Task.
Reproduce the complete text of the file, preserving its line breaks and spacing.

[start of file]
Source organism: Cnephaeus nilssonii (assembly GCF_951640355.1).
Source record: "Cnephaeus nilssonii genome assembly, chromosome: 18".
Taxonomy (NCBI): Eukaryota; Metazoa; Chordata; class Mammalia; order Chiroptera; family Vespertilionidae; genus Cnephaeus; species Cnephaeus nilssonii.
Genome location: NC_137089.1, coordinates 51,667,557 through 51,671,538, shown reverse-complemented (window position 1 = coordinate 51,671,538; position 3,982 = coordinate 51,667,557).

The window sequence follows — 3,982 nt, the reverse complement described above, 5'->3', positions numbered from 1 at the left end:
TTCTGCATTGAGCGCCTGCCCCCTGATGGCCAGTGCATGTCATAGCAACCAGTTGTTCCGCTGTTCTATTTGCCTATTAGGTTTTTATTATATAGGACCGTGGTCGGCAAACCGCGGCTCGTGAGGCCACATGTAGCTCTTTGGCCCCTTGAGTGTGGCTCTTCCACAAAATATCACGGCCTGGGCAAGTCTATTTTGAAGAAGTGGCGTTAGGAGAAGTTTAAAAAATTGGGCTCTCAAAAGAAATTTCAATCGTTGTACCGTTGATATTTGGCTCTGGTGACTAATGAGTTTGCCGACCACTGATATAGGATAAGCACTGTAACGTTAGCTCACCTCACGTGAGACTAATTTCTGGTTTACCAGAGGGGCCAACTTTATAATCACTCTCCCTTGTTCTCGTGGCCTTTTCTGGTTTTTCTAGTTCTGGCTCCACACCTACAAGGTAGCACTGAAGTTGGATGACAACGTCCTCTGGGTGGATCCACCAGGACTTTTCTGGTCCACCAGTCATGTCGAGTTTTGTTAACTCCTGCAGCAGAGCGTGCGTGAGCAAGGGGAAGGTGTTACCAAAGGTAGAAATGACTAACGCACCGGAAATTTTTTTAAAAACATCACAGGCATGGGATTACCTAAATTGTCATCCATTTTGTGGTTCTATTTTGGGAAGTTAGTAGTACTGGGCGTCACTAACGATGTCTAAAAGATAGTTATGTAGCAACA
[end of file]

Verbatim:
Source organism: Cnephaeus nilssonii (assembly GCF_951640355.1).
Source record: "Cnephaeus nilssonii genome assembly, chromosome: 18".
Taxonomy (NCBI): Eukaryota; Metazoa; Chordata; class Mammalia; order Chiroptera; family Vespertilionidae; genus Cnephaeus; species Cnephaeus nilssonii.
Genome location: NC_137089.1, coordinates 51,667,557 through 51,671,538, shown reverse-complemented (window position 1 = coordinate 51,671,538; position 3,982 = coordinate 51,667,557).

The window sequence follows — 3,982 nt, the reverse complement described above, 5'->3', positions numbered from 1 at the left end:
TTCTGCATTGAGCGCCTGCCCCCTGATGGCCAGTGCATGTCATAGCAACCAGTTGTTCCGCTGTTCTATTTGCCTATTAGGTTTTTATTATATAGGACCGTGGTCGGCAAACCGCGGCTCGTGAGGCCACATGTAGCTCTTTGGCCCCTTGAGTGTGGCTCTTCCACAAAATATCACGGCCTGGGCAAGTCTATTTTGAAGAAGTGGCGTTAGGAGAAGTTTAAAAAATTGGGCTCTCAAAAGAAATTTCAATCGTTGTACCGTTGATATTTGGCTCTGGTGACTAATGAGTTTGCCGACCACTGATATAGGATAAGCACTGTAACGTTAGCTCACCTCACGTGAGACTAATTTCTGGTTTACCAGAGGGGCCAACTTTATAATCACTCTCCCTTGTTCTCGTGGCCTTTTCTGGTTTTTCTAGTTCTGGCTCCACACCTACAAGGTAGCACTGAAGTTGGATGACAACGTCCTCTGGGTGGATCCACCAGGACTTTTCTGGTCCACCAGTCATGTCGAGTTTTGTTAACTCCTGCAGCAGAGCGTGCGTGAGCAAGGGGAAGGTGTTACCAAAGGTAGAAATGACTAACGCACCGGAAATTTTTTTAAAAACATCACAGGCATGGGATTACCTAAATTGTCATCCATTTTGTGGTTCTATTTTGGGAAGTTAGTAGTACTGGGCGTCACTAACGATGTCTAAAAGATAGTTATGTAGCAACA